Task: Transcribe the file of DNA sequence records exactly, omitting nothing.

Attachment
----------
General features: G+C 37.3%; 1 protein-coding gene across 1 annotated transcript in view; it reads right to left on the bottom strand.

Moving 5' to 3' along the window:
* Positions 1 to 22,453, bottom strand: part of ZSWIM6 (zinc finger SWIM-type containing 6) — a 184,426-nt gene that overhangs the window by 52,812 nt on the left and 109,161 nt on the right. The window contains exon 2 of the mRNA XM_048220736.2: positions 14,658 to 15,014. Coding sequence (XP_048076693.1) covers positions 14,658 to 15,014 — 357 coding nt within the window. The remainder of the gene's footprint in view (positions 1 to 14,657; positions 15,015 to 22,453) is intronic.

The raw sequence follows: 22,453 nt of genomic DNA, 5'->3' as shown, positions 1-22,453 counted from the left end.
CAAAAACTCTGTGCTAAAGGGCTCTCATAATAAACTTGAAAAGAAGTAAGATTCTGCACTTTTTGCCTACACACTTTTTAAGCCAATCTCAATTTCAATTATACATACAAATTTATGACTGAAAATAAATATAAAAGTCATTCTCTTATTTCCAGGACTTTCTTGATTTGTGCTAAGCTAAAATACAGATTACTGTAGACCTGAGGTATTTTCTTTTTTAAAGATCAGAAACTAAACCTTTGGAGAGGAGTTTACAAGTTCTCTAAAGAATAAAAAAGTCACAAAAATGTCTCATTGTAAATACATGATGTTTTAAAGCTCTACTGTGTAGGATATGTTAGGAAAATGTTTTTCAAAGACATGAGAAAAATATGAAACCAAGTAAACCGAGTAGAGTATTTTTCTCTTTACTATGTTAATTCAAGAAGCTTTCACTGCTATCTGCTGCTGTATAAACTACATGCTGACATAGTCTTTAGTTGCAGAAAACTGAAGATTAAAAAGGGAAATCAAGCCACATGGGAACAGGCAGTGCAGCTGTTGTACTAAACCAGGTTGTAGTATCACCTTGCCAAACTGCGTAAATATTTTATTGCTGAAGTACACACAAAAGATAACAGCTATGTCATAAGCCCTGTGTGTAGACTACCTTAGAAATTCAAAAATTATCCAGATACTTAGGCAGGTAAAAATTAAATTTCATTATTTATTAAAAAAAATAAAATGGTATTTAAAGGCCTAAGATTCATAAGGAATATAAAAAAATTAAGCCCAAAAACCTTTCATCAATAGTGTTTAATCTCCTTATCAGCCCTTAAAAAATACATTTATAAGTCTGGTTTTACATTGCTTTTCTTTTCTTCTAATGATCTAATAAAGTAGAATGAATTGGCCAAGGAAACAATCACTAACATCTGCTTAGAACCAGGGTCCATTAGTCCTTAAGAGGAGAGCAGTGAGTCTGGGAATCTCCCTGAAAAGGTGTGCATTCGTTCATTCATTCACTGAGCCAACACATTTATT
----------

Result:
General features: G+C 37.3%; 1 protein-coding gene across 1 annotated transcript in view; it reads right to left on the bottom strand.

Moving 5' to 3' along the window:
* Positions 1 to 22,453, bottom strand: part of ZSWIM6 (zinc finger SWIM-type containing 6) — a 184,426-nt gene that overhangs the window by 52,812 nt on the left and 109,161 nt on the right. The window contains exon 2 of the mRNA XM_048220736.2: positions 14,658 to 15,014. Coding sequence (XP_048076693.1) covers positions 14,658 to 15,014 — 357 coding nt within the window. The remainder of the gene's footprint in view (positions 1 to 14,657; positions 15,015 to 22,453) is intronic.

The raw sequence follows: 22,453 nt of genomic DNA, 5'->3' as shown, positions 1-22,453 counted from the left end.
CAAAAACTCTGTGCTAAAGGGCTCTCATAATAAACTTGAAAAGAAGTAAGATTCTGCACTTTTTGCCTACACACTTTTTAAGCCAATCTCAATTTCAATTATACATACAAATTTATGACTGAAAATAAATATAAAAGTCATTCTCTTATTTCCAGGACTTTCTTGATTTGTGCTAAGCTAAAATACAGATTACTGTAGACCTGAGGTATTTTCTTTTTTAAAGATCAGAAACTAAACCTTTGGAGAGGAGTTTACAAGTTCTCTAAAGAATAAAAAAGTCACAAAAATGTCTCATTGTAAATACATGATGTTTTAAAGCTCTACTGTGTAGGATATGTTAGGAAAATGTTTTTCAAAGACATGAGAAAAATATGAAACCAAGTAAACCGAGTAGAGTATTTTTCTCTTTACTATGTTAATTCAAGAAGCTTTCACTGCTATCTGCTGCTGTATAAACTACATGCTGACATAGTCTTTAGTTGCAGAAAACTGAAGATTAAAAAGGGAAATCAAGCCACATGGGAACAGGCAGTGCAGCTGTTGTACTAAACCAGGTTGTAGTATCACCTTGCCAAACTGCGTAAATATTTTATTGCTGAAGTACACACAAAAGATAACAGCTATGTCATAAGCCCTGTGTGTAGACTACCTTAGAAATTCAAAAATTATCCAGATACTTAGGCAGGTAAAAATTAAATTTCATTATTTATTAAAAAAAATAAAATGGTATTTAAAGGCCTAAGATTCATAAGGAATATAAAAAAATTAAGCCCAAAAACCTTTCATCAATAGTGTTTAATCTCCTTATCAGCCCTTAAAAAATACATTTATAAGTCTGGTTTTACATTGCTTTTCTTTTCTTCTAATGATCTAATAAAGTAGAATGAATTGGCCAAGGAAACAATCACTAACATCTGCTTAGAACCAGGGTCCATTAGTCCTTAAGAGGAGAGCAGTGAGTCTGGGAATCTCCCTGAAAAGGTGTGCATTCGTTCATTCATTCACTGAGCCAACACATTTATT